Investors are trying to adjust to a climate few have ever seen, and this seems likely to continue for at least a bit. Adjusting to higher rates here and everywhere, and trying to factor for the effects of the Fed leaving more bonds in the market for investors to buy isn't a smooth or simple process. After a rough week, bond yields seemed to settle just a bit on Friday, but at a level well above where they started the period. With that as a backdrop, no one should be expecting to see lower mortgage rates anytime soon, and we are likely to see another sizable increase in the average offered rate for a conforming 30-year fixed-rate mortgage reported by Freddie Mac next Thursday morning.

Volatile markets make forecasting interest rates tricky, but we remain undaunted. Check out our latest Two-Month Forecast for mortgage rates, covering the period through mid-November 2022.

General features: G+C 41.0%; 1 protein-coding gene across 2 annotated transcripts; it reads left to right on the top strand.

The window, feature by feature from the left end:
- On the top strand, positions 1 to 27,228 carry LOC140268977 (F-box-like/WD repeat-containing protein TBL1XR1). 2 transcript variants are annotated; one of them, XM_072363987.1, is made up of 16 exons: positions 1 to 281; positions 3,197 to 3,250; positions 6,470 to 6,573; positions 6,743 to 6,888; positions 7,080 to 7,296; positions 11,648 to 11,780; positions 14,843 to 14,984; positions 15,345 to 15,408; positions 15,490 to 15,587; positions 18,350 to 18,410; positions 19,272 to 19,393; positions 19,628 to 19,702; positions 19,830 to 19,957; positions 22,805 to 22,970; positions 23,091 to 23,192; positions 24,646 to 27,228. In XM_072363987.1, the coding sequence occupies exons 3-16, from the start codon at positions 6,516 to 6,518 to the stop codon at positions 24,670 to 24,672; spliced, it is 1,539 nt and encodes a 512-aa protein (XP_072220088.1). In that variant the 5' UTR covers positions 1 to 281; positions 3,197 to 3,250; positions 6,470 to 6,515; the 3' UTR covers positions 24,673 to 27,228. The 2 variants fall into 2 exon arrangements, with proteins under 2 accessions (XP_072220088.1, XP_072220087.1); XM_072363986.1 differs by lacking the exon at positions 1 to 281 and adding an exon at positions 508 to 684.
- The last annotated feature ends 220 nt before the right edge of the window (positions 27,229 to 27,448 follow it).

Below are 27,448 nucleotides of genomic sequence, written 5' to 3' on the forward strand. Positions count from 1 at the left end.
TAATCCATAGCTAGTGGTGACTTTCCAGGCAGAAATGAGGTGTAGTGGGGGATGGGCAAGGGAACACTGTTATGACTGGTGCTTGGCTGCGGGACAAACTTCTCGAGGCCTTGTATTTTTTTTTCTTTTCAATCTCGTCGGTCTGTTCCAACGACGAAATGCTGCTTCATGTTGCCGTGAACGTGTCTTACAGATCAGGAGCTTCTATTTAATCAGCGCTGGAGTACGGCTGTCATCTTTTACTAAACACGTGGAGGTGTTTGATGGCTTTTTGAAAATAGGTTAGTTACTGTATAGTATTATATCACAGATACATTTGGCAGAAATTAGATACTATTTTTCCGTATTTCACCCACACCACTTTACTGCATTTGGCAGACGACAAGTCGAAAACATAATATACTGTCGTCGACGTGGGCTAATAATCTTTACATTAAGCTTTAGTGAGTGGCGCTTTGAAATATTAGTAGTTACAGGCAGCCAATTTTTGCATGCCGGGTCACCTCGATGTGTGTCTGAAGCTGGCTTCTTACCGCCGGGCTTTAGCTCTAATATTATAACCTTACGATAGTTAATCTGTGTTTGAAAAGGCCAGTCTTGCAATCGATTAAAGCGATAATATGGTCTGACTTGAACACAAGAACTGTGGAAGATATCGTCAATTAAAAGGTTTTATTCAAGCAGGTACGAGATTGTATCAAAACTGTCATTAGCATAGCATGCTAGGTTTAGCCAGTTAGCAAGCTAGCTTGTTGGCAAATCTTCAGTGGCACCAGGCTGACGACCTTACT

We recently completed a mid-year review of our 2022 Outlook. In it, we have a look at how well or poorly our expectations for mortgage rates, Fed policy, home sales, home prices and more have fared. Some are on track; others, not so much, but have a look for yourself.

For a really long-run outlook, you'll want to check out "Federal Reserve Policy and Mortgage Rate Cycles".

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In most areas, home prices have been rising for years. If you're curious about how much home equity you have -- or will have at a future date -- you should check out HSH's KnowEquity Tracker and Projector, our unique home equity calculation and forecasting tool.